Senator Peter Baume —Who was that, Senator?

Senator HARRADINE —Julius Stone. That is one of the problems in this instance. An example of the commercialisation, of course, is the establishment of the company IVF Australia, whose objective is to expose reproductive technology to market forces and to market it under lucrative royalty arrangements in the United States of America. It is not generally known, but it has appointed the head of a large United States multinational company, who rejoices in the name of Moses, to take this technology to the United States. That is one of the real reasons that a number of letters to senators have been generated, including from the most vulnerable of people, that is, the people who cannot have children. They are the most vulnerable. They have been told that my Bill will destroy their chances. I am happy to have that Bill exposed to the light of day. Let then come forward to a committee and let them prove to that committee whether it will destroy their chances. What could be fairer than that?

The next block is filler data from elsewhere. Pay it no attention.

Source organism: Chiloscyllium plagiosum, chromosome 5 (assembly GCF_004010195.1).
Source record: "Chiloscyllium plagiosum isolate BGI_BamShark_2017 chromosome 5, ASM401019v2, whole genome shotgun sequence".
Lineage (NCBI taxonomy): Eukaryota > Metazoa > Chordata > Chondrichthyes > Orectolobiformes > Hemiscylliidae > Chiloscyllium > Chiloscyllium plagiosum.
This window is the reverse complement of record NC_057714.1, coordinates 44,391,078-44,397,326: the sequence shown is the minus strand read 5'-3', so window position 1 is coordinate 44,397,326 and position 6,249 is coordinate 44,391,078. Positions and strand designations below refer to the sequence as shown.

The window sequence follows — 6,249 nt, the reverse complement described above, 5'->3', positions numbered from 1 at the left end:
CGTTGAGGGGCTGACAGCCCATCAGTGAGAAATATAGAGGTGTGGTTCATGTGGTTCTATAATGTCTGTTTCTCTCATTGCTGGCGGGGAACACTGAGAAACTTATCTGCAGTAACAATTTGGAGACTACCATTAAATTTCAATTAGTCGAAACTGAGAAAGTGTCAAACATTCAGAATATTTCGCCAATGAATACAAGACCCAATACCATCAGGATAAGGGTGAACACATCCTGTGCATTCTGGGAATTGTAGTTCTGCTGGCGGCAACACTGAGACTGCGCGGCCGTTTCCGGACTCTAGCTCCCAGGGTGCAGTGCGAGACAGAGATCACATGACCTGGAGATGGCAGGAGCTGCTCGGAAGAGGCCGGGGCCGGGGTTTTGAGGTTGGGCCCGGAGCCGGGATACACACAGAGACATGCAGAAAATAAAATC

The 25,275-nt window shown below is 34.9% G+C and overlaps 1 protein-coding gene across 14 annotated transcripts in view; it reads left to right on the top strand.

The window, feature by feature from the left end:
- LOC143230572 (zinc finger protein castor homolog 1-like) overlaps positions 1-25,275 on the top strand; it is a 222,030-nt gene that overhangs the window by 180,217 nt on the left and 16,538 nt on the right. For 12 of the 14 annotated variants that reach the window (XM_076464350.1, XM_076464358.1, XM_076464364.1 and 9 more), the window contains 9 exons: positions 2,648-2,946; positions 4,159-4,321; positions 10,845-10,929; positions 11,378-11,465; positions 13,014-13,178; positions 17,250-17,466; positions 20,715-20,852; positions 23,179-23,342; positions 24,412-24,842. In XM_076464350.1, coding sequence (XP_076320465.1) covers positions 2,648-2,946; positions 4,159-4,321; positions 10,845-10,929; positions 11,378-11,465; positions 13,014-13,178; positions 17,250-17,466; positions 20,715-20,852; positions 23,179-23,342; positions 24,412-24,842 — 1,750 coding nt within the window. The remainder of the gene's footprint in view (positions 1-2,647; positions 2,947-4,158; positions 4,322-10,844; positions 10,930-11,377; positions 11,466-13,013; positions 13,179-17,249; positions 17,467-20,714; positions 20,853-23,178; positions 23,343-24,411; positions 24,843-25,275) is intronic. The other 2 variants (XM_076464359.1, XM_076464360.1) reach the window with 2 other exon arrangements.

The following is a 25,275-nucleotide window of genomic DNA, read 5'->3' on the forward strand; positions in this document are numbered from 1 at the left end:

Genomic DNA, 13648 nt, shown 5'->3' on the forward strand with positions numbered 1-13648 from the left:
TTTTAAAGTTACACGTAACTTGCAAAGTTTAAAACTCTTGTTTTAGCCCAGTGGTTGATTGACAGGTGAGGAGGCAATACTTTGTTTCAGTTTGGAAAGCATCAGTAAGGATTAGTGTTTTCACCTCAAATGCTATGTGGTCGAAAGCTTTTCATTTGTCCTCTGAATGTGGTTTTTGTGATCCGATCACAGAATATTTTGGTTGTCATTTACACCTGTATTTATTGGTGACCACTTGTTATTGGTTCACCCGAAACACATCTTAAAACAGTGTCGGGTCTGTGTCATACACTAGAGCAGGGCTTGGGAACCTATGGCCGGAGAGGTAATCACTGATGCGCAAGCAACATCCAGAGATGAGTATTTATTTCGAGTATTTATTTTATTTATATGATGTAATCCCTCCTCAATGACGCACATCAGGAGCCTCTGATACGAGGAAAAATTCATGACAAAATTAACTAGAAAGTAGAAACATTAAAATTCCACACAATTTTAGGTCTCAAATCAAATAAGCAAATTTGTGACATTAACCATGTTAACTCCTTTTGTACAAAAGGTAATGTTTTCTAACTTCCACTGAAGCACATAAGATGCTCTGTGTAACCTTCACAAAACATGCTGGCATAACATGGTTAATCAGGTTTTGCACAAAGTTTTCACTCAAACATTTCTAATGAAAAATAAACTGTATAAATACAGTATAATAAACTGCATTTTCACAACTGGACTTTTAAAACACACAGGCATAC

Labor Caucus members have received a document prepared by Deane Wells. Deane Wells stated in that document that new biotechnologies are destined to change the world. Even on his premise, what more important subject can there be to be discussed by this national Parliament? If we have to cut corners, it is better to cut the corners in regard to the Senate Select Committee on Animal Welfare than to cut the corners on matters that affect the heart of human nature. The main thrust of the paper by Deane Wells was that my Bill would handicap experimentation which could lead to a precise method of preventing the transmission of all hereditary disorders, and that the issue should not be dealt with by parliament but should be left to a national bioethics committee. That was the burden of the Wells paper. That is most significant in view of the fact that the major pressure today for human embryo experimentation is for the establishment of a precise filtering method for humans, designed to search for genetic disorders or chromosomal abnormalities, and to destroy those human embryos that are deemed to be imperfect or abnormal.

Senator Georges —No, not quite that.